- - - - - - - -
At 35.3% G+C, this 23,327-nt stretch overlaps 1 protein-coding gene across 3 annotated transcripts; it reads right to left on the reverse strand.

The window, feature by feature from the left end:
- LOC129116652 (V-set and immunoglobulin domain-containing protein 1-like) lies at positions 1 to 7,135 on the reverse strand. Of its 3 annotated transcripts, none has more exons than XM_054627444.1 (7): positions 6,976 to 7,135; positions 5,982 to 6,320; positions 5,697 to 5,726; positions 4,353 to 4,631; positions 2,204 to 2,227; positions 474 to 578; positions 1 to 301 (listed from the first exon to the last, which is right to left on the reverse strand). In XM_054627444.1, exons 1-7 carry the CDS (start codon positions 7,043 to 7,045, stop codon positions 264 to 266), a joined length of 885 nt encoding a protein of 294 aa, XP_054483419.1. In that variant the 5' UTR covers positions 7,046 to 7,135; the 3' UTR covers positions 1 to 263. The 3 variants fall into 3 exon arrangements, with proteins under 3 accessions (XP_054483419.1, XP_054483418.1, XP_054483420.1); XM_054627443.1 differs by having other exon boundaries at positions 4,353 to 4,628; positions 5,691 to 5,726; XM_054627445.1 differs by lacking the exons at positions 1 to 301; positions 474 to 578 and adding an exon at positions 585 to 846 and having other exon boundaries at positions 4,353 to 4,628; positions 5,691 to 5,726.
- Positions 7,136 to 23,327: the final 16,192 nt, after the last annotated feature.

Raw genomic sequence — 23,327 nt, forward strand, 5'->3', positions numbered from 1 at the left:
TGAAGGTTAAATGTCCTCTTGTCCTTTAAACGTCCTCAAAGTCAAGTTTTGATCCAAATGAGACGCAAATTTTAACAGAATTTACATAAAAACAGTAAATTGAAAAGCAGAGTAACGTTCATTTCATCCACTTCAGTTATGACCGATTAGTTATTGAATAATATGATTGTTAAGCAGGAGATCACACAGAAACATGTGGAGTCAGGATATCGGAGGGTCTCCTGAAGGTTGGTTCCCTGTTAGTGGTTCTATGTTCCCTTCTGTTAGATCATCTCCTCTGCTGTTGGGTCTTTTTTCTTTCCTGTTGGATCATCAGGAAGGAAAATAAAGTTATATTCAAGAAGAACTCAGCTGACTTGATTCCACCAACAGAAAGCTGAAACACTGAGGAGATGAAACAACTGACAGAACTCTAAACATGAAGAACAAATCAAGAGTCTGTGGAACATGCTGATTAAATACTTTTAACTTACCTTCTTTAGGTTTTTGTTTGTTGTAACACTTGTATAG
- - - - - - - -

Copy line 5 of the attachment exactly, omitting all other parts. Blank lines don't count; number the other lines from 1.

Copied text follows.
Raw genomic sequence — 23,327 nt, forward strand, 5'->3', positions numbered from 1 at the left: